From a practical standpoint, though, the layer of sonic gloop which the Transmisser adds to your sound can be problematic. If you're the kind of person that likes to stack a load of pedals atop one another, you might find that it smothers your tone unsympathetically. There's little nuance once this is engaged. The length of the reverberation tends to last a good while, even on short settings. The mix knob will dominate if you go past 11 'o clock and will be nearly useless when you go past 3 'o clock.
With those caveats in mind, let's get to the fun part. If you stack simply -like, say, just two pedals- between your instrument and the Transmisser, you might have a chance of nailing something utterly unique. The best part about using this pedal, however, isn't the effect it creates when you leave it alone. "Set it and forget it" types won't get much mileage of out this. I hope you're the sort of player who loves to twiddle while holding a sustained note on your synth or guitar. The Darkness knob allows clarity to shine through or can help mute the highs on the overall sound. It's subtle, but its capable of redefining tonality. Truly lovely and trippy things can immediately happen as soon as you tweak the Frequency and Warp knobs. The former messes with the frequency of the filter while the latter sounds like you're messing with a record player's speed. When you mess with them in tandem, physically impossible ambient domains will collapse and explode before your very ears. Of course, this is tough to do while playing live. An expression pedal can help you tweak the Frequency parameter, but, well, not all of us use those add-ons.
So, is this for you? Maybe not. It's not the best pedal for absolutely everything and it won't complement most rigs. Like many Earthquaker creations, it fills a niche you never knew existed. Chances are you won't always need to fill that void. Luckily, the Transmisser will always be there if and when you do need creamy, freaky reverb trails that warble like the final echo of a dying universe.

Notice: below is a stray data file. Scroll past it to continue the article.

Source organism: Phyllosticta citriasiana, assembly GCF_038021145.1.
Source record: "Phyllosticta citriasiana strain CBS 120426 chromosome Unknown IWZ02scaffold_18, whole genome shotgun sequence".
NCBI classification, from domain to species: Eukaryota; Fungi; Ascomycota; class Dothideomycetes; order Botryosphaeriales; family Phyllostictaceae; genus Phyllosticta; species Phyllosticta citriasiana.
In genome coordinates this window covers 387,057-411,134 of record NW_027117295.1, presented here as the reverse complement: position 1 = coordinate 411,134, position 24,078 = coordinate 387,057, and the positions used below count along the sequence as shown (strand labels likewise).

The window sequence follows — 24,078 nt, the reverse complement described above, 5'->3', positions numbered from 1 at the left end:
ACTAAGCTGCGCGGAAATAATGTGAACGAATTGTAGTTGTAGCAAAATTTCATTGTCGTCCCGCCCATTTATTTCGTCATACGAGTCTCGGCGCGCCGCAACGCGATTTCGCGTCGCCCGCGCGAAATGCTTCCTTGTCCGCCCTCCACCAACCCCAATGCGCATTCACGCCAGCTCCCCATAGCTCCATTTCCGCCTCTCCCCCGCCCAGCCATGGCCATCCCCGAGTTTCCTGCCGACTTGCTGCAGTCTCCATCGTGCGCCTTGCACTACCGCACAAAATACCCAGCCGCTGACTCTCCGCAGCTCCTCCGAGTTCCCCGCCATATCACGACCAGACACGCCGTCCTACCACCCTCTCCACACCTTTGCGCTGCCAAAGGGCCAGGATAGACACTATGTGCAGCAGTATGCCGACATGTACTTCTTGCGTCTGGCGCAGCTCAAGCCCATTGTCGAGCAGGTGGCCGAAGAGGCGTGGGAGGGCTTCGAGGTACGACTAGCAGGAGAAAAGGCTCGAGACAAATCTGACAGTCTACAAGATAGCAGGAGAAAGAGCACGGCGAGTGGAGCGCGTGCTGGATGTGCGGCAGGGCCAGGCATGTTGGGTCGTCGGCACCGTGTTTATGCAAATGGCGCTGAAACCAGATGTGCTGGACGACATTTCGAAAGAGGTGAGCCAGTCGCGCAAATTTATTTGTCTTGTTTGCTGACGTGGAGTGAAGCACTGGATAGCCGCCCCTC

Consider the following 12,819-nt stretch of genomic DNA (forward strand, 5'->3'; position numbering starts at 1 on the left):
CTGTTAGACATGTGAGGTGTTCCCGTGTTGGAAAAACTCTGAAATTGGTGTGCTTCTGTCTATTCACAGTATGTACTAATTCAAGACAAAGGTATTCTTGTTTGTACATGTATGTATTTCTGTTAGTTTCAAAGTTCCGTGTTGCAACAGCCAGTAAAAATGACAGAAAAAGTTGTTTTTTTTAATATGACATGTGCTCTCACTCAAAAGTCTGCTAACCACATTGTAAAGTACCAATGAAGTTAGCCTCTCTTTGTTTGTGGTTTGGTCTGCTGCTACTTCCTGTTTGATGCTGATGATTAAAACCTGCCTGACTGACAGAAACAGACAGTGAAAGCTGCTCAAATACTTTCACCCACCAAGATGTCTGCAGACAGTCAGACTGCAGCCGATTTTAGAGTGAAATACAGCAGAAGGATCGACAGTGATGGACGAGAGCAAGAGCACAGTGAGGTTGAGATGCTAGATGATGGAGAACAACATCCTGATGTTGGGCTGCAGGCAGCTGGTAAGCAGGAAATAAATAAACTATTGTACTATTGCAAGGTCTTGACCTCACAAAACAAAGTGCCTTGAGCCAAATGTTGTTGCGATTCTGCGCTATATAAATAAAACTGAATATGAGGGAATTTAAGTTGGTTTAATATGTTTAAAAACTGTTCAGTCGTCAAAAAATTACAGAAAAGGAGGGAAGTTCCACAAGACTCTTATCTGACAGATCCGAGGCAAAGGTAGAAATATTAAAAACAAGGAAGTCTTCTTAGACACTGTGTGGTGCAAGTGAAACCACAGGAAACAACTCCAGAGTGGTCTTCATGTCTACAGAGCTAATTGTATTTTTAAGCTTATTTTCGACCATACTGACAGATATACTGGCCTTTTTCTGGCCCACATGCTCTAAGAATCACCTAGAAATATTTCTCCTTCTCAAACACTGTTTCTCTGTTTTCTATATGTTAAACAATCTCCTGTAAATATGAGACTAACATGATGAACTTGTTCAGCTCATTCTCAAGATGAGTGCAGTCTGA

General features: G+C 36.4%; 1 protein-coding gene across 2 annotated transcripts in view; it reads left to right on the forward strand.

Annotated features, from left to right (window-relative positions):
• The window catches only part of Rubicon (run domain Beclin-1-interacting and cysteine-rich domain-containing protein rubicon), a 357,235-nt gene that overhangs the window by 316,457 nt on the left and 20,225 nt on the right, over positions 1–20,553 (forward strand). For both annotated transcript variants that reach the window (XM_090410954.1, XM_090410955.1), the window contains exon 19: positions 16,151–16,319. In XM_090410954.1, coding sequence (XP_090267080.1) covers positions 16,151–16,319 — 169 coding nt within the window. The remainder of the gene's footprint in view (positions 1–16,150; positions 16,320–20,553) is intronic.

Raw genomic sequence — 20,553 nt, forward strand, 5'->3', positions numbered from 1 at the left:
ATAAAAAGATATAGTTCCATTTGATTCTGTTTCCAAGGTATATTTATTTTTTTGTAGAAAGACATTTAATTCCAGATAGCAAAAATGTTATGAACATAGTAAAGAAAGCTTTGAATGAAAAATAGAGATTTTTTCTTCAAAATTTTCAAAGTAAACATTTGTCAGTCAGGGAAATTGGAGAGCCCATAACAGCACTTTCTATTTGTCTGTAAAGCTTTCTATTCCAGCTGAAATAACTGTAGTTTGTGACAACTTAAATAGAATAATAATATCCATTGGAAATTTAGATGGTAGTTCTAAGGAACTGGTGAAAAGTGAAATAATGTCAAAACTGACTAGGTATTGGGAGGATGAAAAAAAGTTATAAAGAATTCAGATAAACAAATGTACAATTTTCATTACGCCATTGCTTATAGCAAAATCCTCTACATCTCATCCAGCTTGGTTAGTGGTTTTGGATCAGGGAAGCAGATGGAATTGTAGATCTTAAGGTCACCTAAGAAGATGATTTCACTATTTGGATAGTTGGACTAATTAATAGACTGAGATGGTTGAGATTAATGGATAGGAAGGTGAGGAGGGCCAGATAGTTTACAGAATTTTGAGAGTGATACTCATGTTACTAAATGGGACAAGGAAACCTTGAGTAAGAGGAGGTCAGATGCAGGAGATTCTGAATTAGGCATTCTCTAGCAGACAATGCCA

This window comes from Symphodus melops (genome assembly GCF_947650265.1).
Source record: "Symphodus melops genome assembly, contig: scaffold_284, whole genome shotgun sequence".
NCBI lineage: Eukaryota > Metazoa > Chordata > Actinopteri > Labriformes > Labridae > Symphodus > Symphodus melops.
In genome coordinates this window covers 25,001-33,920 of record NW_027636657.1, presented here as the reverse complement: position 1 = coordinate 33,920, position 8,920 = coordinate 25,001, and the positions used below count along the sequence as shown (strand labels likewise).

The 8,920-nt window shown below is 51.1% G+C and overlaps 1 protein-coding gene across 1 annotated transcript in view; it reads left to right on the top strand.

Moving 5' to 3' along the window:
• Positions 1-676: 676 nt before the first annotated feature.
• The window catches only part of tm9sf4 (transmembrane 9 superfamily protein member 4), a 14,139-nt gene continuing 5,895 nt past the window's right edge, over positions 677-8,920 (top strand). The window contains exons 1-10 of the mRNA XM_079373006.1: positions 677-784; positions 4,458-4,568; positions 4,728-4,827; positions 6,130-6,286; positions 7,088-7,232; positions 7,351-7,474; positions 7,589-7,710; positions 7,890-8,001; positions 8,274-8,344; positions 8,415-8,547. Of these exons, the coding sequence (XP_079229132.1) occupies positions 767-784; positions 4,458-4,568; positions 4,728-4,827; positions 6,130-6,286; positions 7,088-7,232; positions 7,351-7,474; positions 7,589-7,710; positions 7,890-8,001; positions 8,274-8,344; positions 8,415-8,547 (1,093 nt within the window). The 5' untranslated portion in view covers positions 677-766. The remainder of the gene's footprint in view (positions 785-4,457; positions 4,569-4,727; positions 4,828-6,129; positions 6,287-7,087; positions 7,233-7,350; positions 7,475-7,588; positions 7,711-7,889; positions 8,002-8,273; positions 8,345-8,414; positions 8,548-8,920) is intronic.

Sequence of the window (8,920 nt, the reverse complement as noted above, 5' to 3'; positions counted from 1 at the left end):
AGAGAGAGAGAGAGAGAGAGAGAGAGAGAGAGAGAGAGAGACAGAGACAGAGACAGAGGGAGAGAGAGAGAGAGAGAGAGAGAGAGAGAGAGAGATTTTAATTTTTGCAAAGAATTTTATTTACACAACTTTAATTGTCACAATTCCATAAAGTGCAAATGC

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What’s up space ragers! The Transmisser is a modulated reverb with extra-long decay fed to a highly resonant filter. It is the sonic recreation of blowing your signal to bits, shooting it through a black hole then beaming it back down on a cloud of cosmic dust. It is a Blazar for musical instruments.
If you can’t already tell, the Transmisser is not your every-day reverberation device. It does not do subtle. It does not do spring. It does not do a wood paneled rumpus room with 1" thick carpet. It will not recreate the classic sounds of the 60’s, 70’s and 80’s. The Transmisser will create an ultimate soundscape-y backdrop to your all-night guitar freak-out. It’ll quickly turn you into a one note per minute knob twiddler. It’ll make you want to break out that dusty old expression pedal to do slow riding filter sweeps for days. It’ll get you out of that stupid ergonomic chair, close that flaptop computer and force you to enjoy playing music again and that’s the most important thing, am I right? Huh? Am I? Hello?